Brett Wilson, CEO of TubeMogul.
Courtesy of TubeMogul

A spectrum of 'possible': Companies in an array of industries are working to shatter the status quo. Here is one.

By Erin Griffith
December 29, 2014

Never mind that Americans now spend more time online than they do in front of the tube. Television commands $74.5 billion in annual advertising spending, which dwarfs the $42.8 billion that goes to digital ads. Decades into this whole Internet thing, we’re still waiting for ad dollars to follow the eyeballs online. But those analog and digital ad budgets are beginning to blur thanks to “programmatic” buying, which injects a data-driven approach into the handshake-driven world of TV advertising. “The ad-buying in television has largely been unchanged for the last seven decades,” says Brett Wilson, CEO of TubeMogul. “It’s this massive industry that is untouched by technology.” TubeMogul, based in Emeryville, Calif., makes business software for digital-video advertising. Its programmatic tools automate the buying and selling process, similar to the way algorithms transformed how financial traders buy and sell stocks. It will be slow going at first, but 80 cable networks and more than 100 local broadcasters have signed up. Hungry for the highly specific audience information they enjoy on the Internet, ad agencies and brands in particular are eager to make the shift. “As big and sophisticated as the world’s largest advertisers are, they’re still using this blunt instrument,” Wilson says. Not for long. “It’s inevitable that all video-buying will be automated in some fashion.”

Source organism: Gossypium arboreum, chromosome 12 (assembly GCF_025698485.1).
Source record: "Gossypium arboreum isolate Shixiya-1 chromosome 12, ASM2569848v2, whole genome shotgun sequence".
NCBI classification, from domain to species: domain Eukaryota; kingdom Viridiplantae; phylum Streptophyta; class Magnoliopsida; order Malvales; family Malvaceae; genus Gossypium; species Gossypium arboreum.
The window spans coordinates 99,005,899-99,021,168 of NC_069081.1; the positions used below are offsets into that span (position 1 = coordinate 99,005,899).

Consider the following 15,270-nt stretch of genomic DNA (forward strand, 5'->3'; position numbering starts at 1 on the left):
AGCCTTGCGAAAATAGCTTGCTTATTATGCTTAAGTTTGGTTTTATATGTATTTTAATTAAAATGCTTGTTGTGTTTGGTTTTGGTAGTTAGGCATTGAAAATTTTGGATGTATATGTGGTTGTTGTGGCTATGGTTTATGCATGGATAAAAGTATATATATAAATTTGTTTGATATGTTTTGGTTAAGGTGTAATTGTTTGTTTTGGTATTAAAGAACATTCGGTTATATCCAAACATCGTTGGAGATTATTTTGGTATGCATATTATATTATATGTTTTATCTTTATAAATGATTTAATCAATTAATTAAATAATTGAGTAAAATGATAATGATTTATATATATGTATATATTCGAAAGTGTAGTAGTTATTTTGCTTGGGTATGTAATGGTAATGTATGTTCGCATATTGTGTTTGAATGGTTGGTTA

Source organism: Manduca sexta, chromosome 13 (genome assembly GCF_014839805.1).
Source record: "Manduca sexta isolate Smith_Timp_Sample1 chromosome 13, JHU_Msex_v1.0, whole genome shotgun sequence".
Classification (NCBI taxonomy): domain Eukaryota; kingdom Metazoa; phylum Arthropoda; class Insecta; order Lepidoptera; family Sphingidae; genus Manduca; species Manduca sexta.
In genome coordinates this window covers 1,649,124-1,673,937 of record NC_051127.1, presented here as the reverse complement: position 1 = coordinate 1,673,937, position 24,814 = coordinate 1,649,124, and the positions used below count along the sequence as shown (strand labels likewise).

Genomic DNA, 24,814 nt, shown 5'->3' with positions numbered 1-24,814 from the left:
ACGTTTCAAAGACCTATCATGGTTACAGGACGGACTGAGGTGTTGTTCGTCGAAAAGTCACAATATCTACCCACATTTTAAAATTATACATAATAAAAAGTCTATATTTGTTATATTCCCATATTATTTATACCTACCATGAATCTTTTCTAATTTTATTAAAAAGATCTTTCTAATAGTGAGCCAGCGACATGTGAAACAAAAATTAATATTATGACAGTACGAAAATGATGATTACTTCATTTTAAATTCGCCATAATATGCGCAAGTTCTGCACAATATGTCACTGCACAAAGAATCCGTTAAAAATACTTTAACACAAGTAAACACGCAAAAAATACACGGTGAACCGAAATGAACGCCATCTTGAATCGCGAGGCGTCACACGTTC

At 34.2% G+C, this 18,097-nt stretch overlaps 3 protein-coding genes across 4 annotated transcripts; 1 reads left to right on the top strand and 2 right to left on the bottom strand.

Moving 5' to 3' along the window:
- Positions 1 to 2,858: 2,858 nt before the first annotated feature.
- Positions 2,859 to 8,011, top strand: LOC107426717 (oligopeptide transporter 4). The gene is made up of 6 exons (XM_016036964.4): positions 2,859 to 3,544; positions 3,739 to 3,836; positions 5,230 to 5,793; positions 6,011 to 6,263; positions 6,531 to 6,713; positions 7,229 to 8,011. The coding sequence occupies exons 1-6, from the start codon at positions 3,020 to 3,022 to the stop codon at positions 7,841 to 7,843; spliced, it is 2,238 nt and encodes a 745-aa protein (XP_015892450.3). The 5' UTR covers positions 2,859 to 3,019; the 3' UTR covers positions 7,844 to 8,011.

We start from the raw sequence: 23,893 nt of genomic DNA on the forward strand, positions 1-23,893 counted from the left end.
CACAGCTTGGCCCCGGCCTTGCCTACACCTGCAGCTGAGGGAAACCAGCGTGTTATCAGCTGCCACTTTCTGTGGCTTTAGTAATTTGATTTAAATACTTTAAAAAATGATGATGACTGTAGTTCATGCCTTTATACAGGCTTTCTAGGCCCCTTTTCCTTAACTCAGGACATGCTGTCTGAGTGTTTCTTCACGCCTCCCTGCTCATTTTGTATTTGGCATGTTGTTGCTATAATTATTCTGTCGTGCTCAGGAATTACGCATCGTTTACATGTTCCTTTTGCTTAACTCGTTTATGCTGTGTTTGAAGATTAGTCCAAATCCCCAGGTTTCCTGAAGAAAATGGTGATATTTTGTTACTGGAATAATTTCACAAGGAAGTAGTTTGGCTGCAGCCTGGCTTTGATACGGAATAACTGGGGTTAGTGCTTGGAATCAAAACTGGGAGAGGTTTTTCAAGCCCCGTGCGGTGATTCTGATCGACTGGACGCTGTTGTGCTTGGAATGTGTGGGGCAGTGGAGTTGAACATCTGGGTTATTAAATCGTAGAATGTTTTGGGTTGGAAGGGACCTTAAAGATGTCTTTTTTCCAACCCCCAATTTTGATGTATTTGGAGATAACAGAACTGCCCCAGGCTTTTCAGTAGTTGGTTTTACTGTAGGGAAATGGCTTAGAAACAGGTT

This story is from the January 2015 issue of Fortune.

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